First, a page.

The top 10 sources of vitamin C … and spoiler alert, oranges aren’t on the list!
Which foods contains the highest amounts of vitamin C? Number one is one you’ll have to search out in tropical regions, but the rest are available in Tasmania, and all except one, over winter. And a surprising fact – oranges don’t make the top 10! Read on to find out more.
Vitamin C is absolutely essential for human health. Vitamin C deficiency can depress our immune system. Without vitamin C we can develop diseases like scurvy, hyperthyroidism, anaemia, bleeding gums, and skin conditions. It protects our cells against oxidative stress and in turn can provide protection against diseases including cancer. It has also been shown to shorten the duration of colds. Guidelines suggest a recommended daily intake of 40mg per day of vitamin C, which you should be able to get from a normal healthy diet. Boost your chances by eating from this list of vitamin C’s Top 10.
1. Guava tops the list with a whopping 228mg per 100g of fruit. Guava isn’t a fruit we have in Tasmania but travel to tropical climes like northern Queensland and you can eat your fill.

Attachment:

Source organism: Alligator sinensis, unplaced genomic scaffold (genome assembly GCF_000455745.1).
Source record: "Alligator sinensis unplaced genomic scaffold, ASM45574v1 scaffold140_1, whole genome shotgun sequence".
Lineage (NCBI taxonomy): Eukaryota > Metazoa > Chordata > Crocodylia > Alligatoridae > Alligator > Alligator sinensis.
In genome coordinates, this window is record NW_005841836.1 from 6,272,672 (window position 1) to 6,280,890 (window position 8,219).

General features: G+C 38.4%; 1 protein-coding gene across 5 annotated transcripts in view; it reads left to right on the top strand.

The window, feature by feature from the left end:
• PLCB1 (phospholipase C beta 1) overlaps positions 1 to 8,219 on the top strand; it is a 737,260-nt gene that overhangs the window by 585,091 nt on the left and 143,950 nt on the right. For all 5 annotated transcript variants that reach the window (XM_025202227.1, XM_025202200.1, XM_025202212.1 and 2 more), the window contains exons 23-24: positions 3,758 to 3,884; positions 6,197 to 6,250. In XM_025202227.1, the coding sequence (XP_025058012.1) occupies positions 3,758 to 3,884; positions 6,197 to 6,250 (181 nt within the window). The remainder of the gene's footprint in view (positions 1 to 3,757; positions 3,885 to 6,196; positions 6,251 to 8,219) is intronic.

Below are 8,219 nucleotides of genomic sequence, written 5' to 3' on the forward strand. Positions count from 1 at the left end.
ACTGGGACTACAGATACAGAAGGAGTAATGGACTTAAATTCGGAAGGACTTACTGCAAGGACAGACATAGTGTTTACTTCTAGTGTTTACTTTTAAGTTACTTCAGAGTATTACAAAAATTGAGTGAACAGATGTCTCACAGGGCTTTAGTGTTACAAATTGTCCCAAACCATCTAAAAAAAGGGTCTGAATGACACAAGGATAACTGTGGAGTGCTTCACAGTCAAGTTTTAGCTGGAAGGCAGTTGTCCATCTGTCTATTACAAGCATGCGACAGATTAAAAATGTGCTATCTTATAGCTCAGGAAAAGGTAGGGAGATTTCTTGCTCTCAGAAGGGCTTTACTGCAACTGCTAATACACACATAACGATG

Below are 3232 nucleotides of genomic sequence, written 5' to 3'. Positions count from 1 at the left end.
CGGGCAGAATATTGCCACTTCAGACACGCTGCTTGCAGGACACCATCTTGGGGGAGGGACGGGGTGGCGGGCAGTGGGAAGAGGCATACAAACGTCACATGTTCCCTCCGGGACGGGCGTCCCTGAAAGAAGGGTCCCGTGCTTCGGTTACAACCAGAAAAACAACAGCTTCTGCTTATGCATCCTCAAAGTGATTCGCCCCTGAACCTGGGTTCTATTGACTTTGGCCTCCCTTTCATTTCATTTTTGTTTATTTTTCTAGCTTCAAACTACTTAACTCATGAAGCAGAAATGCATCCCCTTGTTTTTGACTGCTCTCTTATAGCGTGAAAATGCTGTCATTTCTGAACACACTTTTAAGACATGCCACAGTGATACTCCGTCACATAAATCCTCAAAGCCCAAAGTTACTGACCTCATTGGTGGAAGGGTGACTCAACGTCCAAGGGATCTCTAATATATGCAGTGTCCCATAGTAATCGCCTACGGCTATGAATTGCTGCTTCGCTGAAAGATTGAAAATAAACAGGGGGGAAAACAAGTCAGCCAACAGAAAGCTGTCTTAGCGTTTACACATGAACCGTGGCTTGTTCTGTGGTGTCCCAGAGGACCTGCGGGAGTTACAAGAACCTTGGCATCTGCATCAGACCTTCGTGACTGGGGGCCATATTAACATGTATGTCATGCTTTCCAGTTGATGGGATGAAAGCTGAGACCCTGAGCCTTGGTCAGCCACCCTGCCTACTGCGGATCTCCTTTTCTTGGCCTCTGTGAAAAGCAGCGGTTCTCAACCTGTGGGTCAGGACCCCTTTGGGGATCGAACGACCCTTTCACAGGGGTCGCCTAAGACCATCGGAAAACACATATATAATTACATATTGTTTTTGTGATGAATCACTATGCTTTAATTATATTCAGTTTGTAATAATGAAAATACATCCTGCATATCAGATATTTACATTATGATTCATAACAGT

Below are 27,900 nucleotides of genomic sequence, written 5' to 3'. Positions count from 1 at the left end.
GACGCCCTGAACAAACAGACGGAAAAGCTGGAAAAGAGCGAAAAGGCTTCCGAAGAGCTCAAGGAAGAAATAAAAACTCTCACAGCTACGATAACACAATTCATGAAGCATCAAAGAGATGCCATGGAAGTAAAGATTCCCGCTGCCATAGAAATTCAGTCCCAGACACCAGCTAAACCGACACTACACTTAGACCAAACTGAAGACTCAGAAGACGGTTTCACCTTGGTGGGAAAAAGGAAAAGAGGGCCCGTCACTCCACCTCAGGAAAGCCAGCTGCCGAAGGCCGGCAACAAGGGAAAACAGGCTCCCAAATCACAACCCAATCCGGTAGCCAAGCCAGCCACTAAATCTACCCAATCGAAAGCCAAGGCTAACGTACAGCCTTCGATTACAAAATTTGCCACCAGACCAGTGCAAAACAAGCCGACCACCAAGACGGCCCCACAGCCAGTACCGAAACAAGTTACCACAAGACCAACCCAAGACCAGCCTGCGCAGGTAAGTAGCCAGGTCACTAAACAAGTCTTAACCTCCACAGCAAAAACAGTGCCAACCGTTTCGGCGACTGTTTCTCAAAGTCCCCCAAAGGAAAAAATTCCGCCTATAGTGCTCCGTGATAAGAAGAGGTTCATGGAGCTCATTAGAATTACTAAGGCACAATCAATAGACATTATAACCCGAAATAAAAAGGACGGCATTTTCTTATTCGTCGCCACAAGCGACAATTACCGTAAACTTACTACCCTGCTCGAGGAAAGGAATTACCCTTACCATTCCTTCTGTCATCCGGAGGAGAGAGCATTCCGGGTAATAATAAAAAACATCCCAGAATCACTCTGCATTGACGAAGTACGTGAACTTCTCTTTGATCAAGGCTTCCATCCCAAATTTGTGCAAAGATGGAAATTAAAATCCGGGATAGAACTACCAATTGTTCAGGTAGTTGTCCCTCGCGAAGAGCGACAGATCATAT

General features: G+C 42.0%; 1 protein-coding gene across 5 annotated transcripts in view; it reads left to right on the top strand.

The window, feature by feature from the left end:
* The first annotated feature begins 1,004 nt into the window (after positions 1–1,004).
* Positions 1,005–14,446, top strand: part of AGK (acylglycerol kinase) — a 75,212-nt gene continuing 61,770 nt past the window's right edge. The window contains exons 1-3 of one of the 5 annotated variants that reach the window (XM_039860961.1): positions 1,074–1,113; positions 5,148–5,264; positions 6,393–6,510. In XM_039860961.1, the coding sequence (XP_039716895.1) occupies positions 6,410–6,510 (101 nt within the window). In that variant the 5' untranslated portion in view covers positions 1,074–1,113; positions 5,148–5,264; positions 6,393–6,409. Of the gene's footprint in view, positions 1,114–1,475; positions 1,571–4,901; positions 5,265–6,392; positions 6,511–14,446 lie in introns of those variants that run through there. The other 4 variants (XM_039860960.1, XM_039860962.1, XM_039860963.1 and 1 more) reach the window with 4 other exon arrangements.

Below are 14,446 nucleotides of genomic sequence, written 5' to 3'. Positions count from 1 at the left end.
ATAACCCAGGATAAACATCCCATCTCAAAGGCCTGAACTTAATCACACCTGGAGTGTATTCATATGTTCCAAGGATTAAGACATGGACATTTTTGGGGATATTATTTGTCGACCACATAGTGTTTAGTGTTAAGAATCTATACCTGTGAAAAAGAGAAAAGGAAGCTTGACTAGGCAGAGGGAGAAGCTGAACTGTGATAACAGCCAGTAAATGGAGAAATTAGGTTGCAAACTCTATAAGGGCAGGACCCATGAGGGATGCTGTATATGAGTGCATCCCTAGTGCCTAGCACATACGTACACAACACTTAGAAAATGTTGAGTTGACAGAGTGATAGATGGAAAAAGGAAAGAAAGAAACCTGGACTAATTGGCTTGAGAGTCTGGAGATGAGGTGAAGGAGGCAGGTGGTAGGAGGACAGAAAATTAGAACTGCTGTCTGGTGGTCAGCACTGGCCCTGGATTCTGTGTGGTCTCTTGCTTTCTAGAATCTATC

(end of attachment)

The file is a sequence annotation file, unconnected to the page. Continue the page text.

2. A close second is blackcurrants with 200mg per 100g of fruit. Not a huge commercial crop here, although we do stock fresh blackcurrants in punnets for a few weeks in summer. Of course, everyone in Tassie grew up with Ultra-C blackcurrant cordial but its vitamin C content is unlikely to be as high as fresh blackcurrants and then there is all that added sugar...
3. 4 & 5. Next are capsicums, whose vitamin C content varies with colour – best are yellow capsicums with 183.5mg, then red capsicums with 126mg and green capsicums at 120mg.
6. Kiwi fruits are a vitamin C powerhouse with 93mg of vitamin C per 100g of fruit. Given they are available over winter and generally throughout the year, kiwis may be your best fruit source of vitamin C.
7. & 8 Broccoli with 79mg and its close relative, kale with 71mg, are excellent sources too.
9. & 10 The next best fruit sources are papaya with 60mg and strawberries with 57mg per 100g of fruit. A colourful and delicious vitamin C-charged breakfast fruit salad is papaya, strawberries, and kiwi fruit, with a squeeze of lime.
Oranges, much revered for their vitamin C content, actually come in at number 11 with 53mg per 100g fruit. Nevertheless, they’re still a great source and of course in plentiful supply over the Tasmanian winter.